HYDERABAD: Family Courts are justified in seeking the assistance of any practising lawyer to provide the necessary Skype facility in any particular case to reduce the litigation costs and save the court’s precious time, the Hyderabad High Court has ruled.
For that purpose, the parties can be permitted to be represented by a legal practitioner, who can bring a mobile device. By using the Skype app, parties, who are staying abroad, can not only be identified by the Family Court but also enquired about the free will and consent of that party. Further, the other party present in the court can also help the court identify the other party as well as ascertain the required information.
THE CASE: The petitioner, who filed a revision petition before the High Court, is the husband and the respondent is his wife. They got married at a place in West Godavari district in Andhra Pradesh as per the Hindu rites and customs. They lived initially in Hyderabad and later in Australia where the petitioner was employed. Soon differences cropped up between them which could not be reconciled in spite of the best efforts made by themselves, friends, well-wishers and elders of their families. Both decided to have their marriage dissolved by mutual consent. And they filed a petition before the Family Court, Ranga Reddy district.
The respondent (wife) has been attending the proceedings by appearing in the Family Court. However, the father of the petitioner (husband), who holds the general power of attorney (GPA), filed an interlocutory application before the Family Court to receive the chief-affidavit of the petitioner/husband duly dispensing with the personal appearance of the petitioner in the Family Court. The petitioner has sworn to a detailed affidavit and got it notarised by a notary public of South Melbourne, Australia. That interlocutory application has been returned with a cryptic order that the “Petition is returned as not maintainable”. Aggrieved with this order, the present revision petition has been filed in the High Court.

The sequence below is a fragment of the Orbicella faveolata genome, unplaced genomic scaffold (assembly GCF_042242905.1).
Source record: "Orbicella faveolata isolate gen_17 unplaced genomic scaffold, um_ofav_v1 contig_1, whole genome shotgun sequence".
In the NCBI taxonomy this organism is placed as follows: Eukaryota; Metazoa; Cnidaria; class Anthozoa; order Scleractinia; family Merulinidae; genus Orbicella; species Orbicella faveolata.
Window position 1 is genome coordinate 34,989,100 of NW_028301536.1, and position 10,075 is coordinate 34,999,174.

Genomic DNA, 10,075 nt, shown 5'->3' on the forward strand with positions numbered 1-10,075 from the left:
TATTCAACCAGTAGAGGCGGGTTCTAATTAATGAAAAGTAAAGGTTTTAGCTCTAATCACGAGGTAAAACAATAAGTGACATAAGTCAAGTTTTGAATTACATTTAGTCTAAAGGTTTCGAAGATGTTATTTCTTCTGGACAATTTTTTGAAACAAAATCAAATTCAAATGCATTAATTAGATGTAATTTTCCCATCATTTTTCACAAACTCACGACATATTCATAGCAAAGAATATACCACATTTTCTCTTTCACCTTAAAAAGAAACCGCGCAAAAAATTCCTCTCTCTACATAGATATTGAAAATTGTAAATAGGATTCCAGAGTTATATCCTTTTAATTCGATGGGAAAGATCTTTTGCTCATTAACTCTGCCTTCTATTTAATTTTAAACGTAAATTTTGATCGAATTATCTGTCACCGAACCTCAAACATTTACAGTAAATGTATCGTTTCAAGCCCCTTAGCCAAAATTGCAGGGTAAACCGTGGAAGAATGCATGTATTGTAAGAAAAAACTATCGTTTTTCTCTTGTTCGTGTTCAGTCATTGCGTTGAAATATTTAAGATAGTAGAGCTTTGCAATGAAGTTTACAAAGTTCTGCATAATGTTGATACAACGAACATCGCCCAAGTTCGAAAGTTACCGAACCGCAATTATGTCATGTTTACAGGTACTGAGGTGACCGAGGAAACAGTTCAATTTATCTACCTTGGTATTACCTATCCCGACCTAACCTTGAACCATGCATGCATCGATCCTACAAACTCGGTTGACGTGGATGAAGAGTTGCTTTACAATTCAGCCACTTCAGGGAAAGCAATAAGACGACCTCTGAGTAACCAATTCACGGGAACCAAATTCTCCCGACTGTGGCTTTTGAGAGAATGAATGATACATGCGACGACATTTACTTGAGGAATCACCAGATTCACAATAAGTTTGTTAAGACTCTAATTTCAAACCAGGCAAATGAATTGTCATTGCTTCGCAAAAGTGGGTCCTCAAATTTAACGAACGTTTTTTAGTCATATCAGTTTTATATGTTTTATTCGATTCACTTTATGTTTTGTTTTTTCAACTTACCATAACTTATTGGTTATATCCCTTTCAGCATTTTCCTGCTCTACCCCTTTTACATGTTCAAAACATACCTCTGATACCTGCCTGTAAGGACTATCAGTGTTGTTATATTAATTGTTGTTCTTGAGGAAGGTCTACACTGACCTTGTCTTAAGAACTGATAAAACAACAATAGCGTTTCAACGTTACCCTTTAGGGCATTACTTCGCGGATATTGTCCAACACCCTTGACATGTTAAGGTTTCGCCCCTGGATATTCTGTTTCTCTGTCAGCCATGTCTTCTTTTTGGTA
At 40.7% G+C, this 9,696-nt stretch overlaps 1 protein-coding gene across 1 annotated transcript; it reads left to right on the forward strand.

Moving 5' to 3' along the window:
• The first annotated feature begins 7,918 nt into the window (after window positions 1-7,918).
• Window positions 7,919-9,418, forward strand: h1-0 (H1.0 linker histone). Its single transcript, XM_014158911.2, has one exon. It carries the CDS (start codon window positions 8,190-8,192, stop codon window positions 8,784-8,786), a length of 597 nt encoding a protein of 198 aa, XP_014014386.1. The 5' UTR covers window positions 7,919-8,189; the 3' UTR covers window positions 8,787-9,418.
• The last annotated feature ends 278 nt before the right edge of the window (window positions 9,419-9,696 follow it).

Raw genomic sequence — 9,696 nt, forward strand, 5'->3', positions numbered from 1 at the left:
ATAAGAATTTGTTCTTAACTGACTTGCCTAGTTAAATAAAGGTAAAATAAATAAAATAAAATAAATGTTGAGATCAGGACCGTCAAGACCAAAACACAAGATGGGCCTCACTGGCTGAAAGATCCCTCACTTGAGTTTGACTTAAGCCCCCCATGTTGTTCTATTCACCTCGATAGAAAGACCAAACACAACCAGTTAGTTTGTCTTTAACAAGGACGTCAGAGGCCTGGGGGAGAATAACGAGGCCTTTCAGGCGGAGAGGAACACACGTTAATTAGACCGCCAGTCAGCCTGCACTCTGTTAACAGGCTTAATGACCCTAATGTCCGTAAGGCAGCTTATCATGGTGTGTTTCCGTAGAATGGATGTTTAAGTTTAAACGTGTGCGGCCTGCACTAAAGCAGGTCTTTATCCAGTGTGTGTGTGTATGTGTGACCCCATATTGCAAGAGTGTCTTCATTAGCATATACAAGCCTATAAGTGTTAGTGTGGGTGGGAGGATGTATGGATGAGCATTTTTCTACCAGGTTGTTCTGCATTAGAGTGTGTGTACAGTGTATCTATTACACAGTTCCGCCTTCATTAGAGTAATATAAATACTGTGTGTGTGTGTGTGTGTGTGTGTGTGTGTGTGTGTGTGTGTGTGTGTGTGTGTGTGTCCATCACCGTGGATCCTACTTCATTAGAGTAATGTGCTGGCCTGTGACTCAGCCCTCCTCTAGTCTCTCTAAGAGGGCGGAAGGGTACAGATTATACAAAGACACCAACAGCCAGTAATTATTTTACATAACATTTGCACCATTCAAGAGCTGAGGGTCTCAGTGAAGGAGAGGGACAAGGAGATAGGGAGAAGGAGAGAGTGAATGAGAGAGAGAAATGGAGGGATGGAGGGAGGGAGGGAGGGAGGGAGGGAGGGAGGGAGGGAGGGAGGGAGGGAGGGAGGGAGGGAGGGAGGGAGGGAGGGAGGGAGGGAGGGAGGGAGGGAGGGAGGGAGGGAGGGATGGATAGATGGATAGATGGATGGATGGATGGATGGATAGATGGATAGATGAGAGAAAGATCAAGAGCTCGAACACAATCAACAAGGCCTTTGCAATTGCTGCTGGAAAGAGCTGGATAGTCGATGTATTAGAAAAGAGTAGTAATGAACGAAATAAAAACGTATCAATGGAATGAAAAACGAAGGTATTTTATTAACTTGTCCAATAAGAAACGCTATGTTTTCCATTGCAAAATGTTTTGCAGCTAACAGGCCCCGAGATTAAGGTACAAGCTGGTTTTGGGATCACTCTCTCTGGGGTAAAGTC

While dealing with the revision petition of the petitioner-husband, justice Nooty Ramamohana Rao noticed that the respondent-wife is fairly very clear that the marriage between her and the petitioner was required to be dissolved and she did not appear to be having any doubts in that regard. Besides, she was also clear that there was no necessity to cross-examine the petitioner/husband with regard to the contents of the affidavit sought to be filed by him as the contents were virtually the same as were narrated in the petition itself.
After perusing various judgments on the issue whether a power of attorney holder can be examined as a witness in a legal proceeding, the judge said that it was evident that a GPA holder can depose and also lead evidence on behalf of his principal. The judge held that the Family Court is entitled to receive, examine and act upon an affidavit filed by one of the parties before it acting through a GPA, and a petition moved in that regard is maintainable.
Stating that Family Courts had been noticing that one of the parties was stationed abroad, the judge said that it may not be always possible for such parties to undertake a trip to India for a variety of good reasons. But, however, technology in the information sector improved by leaps and bounds and the courts in India were also making efforts to put to use the technologies available. ‘Skype’ is one such facility which is easily available. Therefore, the Family Courts were justified in seeking the assistance of any practising lawyer to provide the necessary Skype facility in any particular case, the judge added.
While allowing the revision petition, justice Ramamohana Rao directed the Family Court to entertain the interlocutory application as it was maintainable and permit the GPA of the petitioner/husband to represent in the case and the Family Court shall also direct such GPA or any legal practitioner chosen by him to make available the Skype facility for the court to interact with the petitioner who was staying in Australia and record the consent of the latter and proceed with the matter thereafter as expeditiously as possible.